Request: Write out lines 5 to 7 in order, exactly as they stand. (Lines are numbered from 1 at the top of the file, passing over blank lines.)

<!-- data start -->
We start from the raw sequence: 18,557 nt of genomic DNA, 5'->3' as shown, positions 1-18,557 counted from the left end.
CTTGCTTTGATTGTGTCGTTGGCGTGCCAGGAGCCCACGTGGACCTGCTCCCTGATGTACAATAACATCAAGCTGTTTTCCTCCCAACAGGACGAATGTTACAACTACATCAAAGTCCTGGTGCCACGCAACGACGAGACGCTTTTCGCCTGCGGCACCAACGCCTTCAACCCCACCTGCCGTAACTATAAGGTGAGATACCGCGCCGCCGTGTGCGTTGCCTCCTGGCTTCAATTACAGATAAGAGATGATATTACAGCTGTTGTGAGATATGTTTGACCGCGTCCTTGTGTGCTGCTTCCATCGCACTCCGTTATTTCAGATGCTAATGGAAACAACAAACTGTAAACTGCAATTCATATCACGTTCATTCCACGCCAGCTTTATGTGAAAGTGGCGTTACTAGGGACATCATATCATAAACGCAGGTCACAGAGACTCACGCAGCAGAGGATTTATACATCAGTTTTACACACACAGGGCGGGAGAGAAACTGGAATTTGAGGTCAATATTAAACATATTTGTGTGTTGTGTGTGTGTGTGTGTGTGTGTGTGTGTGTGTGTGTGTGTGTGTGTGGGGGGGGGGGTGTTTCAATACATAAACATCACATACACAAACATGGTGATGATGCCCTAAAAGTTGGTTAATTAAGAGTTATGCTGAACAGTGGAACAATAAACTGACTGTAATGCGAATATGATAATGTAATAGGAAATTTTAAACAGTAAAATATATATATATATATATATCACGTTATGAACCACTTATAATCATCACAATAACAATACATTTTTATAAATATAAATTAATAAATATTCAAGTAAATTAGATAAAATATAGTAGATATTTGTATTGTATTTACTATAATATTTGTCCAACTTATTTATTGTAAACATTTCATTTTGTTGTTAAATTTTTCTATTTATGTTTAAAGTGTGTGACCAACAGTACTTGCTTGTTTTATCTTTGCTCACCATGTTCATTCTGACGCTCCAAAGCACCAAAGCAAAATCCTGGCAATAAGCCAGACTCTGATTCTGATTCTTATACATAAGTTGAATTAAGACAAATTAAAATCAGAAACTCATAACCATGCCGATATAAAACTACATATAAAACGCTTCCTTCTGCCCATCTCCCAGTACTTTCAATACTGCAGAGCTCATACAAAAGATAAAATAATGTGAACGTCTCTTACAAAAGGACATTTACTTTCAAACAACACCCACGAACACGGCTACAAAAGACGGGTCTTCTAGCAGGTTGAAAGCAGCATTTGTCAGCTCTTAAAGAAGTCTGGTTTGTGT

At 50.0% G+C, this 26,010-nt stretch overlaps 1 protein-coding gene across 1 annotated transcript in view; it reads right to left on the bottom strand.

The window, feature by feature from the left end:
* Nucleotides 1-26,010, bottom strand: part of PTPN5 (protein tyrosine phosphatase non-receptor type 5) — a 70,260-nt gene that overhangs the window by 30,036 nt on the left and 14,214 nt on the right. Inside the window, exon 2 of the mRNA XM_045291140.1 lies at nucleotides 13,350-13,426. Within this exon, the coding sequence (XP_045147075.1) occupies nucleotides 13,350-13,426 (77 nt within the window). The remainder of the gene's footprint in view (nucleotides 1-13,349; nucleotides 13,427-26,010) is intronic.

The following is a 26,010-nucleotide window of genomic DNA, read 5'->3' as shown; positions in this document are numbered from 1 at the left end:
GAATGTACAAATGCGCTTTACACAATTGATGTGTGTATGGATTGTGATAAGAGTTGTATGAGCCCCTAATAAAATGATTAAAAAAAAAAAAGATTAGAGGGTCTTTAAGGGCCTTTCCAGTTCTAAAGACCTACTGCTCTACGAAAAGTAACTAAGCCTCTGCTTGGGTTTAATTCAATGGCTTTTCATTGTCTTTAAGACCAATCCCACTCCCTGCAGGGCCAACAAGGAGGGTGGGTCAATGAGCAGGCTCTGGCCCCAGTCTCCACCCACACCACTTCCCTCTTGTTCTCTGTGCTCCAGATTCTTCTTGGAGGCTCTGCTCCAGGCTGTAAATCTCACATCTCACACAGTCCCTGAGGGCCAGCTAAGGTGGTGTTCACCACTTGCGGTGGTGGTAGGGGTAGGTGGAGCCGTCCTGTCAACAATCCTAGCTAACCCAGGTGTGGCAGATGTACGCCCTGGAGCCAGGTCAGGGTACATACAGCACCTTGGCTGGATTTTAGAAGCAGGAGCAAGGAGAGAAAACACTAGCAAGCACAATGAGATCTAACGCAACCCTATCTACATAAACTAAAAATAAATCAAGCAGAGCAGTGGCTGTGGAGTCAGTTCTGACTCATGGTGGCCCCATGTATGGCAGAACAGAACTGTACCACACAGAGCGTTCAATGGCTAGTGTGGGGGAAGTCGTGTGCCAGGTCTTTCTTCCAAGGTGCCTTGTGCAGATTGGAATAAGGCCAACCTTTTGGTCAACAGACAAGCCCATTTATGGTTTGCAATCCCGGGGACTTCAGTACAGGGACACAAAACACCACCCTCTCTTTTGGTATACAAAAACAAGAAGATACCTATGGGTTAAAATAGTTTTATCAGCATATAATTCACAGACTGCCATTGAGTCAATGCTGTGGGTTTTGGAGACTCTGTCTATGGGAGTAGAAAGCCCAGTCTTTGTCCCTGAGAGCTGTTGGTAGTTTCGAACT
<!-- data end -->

* Nucleotides 1-26,010, bottom strand: part of PTPN5 (protein tyrosine phosphatase non-receptor type 5) — a 70,260-nt gene that overhangs the window by 30,036 nt on the left and 14,214 nt on the right. Inside the window, exon 2 of the mRNA XM_045291140.1 lies at nucleotides 13,350-13,426. Within this exon, the coding sequence (XP_045147075.1) occupies nucleotides 13,350-13,426 (77 nt within the window). The remainder of the gene's footprint in view (nucleotides 1-13,349; nucleotides 13,427-26,010) is intronic.

The following is a 26,010-nucleotide window of genomic DNA, read 5'->3' as shown; positions in this document are numbered from 1 at the left end:
GAATGTACAAATGCGCTTTACACAATTGATGTGTGTATGGATTGTGATAAGAGTTGTATGAGCCCCTAATAAAATGATTAAAAAAAAAAAAGATTAGAGGGTCTTTAAGGGCCTTTCCAGTTCTAAAGACCTACTGCTCTACGAAAAGTAACTAAGCCTCTGCTTGGGTTTAATTCAATGGCTTTTCATTGTCTTTAAGACCAATCCCACTCCCTGCAGGGCCAACAAGGAGGGTGGGTCAATGAGCAGGCTCTGGCCCCAGTCTCCACCCACACCACTTCCCTCTTGTTCTCTGTGCTCCAGATTCTTCTTGGAGGCTCTGCTCCAGGCTGTAAATCTCACATCTCACACAGTCCCTGAGGGCCAGCTAAGGTGGTGTTCACCACTTGCGGTGGTGGTAGGGGTAGGTGGAGCCGTCCTGTCAACAATCCTAGCTAACCCAGGTGTGGCAGATGTACGCCCTGGAGCCAGGTCAGGGTACATACAGCACCTTGGCTGGATTTTAGAAGCAGGAGCAAGGAGAGAAAACACTAGCAAGCACAATGAGATCTAACGCAACCCTATCTACATAAACTAAAAATAAATCAAGCAGAGCAGTGGCTGTGGAGTCAGTTCTGACTCATGGTGGCCCCATGTATGGCAGAACAGAACTGTACCACACAGAGCGTTCAATGGCTAGTGTGGGGGAAGTCGTGTGCCAGGTCTTTCTTCCAAGGTGCCTTGTGCAGATTGGAATAAGGCCAACCTTTTGGTCAACAGACAAGCCCATTTATGGTTTGCAATCCCGGGGACTTCAGTACAGGGACACAAAACACCACCCTCTCTTTTGGTATACAAAAACAAGAAGATACCTATGGGTTAAAATAGTTTTATCAGCATATAATTCACAGACTGCCATTGAGTCAATGCTGTGGGTTTTGGAGACTCTGTCTATGGGAGTAGAAAGCCCAGTCTTTGTCCCTGAGAGCTGTTGGTAGTTTCGAACT